A Loss of Innocence Essay

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D.H Lawrence’s The Rocking Horse Winner and William Golding’s Lord of the Flies view children as easily manipulated figures. D.H. Lawrence’s short story demonstrates how easily children, Paul, can be influenced into believing that money and luck indicate one’s level of happiness. William Golding’s novel tries to show that all children are evil and have savage impulses. A common theme in both of these works is that children create their own downfall and loss of innocence.

In D.H. Lawrence’s The Rocking Horse Winner, Paul is searching for an identity and love. Paul’s mother was incapable of love; “when her children were present, she always felt the centre of her heart go hard.” Paul’s mother desires materialistic possessions and excludes
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After Paul had given his mother five thousand pounds for her birthday the echoes in the house grew. His mother’s expression did not change when she saw she had been given money. At this point, Paul realized he would forever be in debt to his mother and her nonexistent love for him. With each race he won, the echoes only continued to grow. Paul had created his own downfall because he fed into the house’s haunting words. He was easily manipulated into believing that having money was the only way to be happy. Paul’s mother viewed him as a burden and could not find a way to love him. As a result, he could not keep up with the lavish lifestyle and took his own life by surging madly to find more money. This short story indicates that adults heavily influence the thoughts and feelings children acquire at a young age.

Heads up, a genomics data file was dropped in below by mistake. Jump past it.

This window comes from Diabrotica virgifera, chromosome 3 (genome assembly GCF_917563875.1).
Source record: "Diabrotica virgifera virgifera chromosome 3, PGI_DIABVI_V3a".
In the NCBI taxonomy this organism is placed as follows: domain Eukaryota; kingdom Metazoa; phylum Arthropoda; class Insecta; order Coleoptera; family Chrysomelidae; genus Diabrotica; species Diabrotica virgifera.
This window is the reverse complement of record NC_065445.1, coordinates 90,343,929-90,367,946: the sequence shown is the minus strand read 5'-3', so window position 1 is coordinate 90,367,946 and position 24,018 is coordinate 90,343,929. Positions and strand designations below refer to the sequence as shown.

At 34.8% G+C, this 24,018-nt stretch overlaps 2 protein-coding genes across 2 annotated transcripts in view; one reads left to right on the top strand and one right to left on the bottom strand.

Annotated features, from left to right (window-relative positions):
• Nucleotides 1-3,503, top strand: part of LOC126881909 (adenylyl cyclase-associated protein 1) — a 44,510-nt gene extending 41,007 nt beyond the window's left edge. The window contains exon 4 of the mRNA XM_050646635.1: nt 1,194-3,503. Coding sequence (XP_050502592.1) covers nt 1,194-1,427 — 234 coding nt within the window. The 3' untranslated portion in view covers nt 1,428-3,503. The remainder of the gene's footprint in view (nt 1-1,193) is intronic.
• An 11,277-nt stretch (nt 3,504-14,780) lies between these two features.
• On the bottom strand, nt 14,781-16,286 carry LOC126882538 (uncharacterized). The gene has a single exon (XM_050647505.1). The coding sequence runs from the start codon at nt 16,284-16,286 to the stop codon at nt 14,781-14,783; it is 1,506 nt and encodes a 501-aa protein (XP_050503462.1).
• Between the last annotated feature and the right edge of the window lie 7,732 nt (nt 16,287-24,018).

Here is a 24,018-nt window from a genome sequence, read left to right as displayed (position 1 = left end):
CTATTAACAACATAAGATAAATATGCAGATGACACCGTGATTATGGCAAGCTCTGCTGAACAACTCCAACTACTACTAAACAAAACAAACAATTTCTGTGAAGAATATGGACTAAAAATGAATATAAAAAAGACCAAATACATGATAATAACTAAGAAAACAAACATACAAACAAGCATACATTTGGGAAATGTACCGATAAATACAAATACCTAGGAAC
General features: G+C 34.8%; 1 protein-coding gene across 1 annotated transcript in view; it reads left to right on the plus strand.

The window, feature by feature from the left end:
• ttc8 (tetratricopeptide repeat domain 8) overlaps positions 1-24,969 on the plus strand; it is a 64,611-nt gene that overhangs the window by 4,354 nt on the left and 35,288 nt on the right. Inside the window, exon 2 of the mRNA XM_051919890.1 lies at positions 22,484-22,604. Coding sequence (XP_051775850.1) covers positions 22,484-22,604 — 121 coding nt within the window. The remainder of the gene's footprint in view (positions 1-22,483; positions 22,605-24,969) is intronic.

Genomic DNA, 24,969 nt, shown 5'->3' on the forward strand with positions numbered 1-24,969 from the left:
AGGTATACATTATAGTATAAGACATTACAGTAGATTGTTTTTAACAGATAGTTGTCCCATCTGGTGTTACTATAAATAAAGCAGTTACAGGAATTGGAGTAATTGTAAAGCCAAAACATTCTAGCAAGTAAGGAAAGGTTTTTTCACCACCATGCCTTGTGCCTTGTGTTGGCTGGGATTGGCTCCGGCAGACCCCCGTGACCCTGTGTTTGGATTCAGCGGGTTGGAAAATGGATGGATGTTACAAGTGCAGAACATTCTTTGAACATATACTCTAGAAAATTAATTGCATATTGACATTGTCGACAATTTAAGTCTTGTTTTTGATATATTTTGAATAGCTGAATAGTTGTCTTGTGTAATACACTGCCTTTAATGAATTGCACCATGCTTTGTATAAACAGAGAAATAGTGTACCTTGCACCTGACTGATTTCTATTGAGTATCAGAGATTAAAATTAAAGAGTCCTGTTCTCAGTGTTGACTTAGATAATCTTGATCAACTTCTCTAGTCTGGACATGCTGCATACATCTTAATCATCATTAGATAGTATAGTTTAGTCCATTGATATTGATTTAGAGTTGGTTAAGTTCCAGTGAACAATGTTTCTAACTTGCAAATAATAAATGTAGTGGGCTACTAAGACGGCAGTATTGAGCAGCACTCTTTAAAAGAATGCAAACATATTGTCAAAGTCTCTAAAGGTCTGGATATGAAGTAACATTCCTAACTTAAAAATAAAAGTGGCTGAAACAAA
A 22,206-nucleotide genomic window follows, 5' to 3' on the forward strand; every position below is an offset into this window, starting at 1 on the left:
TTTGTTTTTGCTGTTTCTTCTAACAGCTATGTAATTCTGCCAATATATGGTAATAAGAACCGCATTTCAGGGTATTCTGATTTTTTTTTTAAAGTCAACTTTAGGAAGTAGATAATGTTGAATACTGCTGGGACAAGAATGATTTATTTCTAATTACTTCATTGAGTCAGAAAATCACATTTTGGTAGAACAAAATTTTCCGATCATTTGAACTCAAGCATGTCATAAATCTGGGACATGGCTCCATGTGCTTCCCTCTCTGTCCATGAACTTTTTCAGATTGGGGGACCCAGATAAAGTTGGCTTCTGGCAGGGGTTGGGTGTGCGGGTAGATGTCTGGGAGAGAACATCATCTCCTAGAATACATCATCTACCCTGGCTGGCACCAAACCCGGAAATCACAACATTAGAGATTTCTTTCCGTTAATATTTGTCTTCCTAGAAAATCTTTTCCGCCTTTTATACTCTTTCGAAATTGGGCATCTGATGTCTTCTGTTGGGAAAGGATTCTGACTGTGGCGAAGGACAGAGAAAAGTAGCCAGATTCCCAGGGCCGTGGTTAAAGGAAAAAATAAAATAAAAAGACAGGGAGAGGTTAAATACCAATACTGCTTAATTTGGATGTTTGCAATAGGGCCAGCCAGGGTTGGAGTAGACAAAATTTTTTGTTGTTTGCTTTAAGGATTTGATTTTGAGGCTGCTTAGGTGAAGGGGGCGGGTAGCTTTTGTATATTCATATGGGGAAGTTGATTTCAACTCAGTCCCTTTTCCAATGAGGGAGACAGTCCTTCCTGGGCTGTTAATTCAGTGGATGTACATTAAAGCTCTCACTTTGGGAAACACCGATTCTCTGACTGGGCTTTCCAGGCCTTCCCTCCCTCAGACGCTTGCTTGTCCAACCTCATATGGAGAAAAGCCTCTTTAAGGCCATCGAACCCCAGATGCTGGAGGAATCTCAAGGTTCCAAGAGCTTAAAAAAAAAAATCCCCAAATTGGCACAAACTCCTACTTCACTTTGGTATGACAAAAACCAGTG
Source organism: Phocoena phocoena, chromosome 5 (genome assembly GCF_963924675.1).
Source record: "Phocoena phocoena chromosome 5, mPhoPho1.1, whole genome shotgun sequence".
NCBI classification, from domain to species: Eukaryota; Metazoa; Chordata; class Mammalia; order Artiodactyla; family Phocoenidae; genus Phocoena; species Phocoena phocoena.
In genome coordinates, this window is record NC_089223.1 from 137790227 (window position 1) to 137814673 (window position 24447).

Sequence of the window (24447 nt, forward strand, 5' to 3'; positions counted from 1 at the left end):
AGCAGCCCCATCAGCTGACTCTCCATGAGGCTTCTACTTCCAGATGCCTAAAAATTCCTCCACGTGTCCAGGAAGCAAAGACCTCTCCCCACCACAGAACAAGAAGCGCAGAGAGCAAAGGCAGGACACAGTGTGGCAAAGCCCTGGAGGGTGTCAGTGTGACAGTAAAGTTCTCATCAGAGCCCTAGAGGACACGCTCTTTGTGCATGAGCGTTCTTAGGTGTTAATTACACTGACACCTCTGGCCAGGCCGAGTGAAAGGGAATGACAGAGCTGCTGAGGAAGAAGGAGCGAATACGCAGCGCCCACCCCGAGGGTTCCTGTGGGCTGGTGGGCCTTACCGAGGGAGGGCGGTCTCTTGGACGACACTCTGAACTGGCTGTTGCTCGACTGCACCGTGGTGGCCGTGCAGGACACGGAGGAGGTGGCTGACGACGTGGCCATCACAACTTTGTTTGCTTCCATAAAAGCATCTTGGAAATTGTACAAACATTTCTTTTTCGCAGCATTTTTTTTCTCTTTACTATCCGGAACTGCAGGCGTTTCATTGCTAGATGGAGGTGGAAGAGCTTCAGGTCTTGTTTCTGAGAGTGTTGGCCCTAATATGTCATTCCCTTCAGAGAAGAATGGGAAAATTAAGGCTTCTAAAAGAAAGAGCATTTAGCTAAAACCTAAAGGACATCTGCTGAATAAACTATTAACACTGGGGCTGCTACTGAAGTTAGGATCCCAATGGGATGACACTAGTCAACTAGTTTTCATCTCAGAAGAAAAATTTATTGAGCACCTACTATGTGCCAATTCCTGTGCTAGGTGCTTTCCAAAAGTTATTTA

In William Golding’s Lord of the Flies children are represented as humans that are inclined to be evil. In the beginning of the novel the characters are innocent and pure. The boys try to recreate a normal society by electing a leader and delegating people to do chores such as build camps or hunt. Golding is looking to show readers that in the society there are rules to conform to and there are adults present to make sure those behaviors are implemented. Initially, the boys stick to this norm and behave identical to civilized human beings.

Overtime, the true nature of instinctive violence overcomes the boys on the island. The

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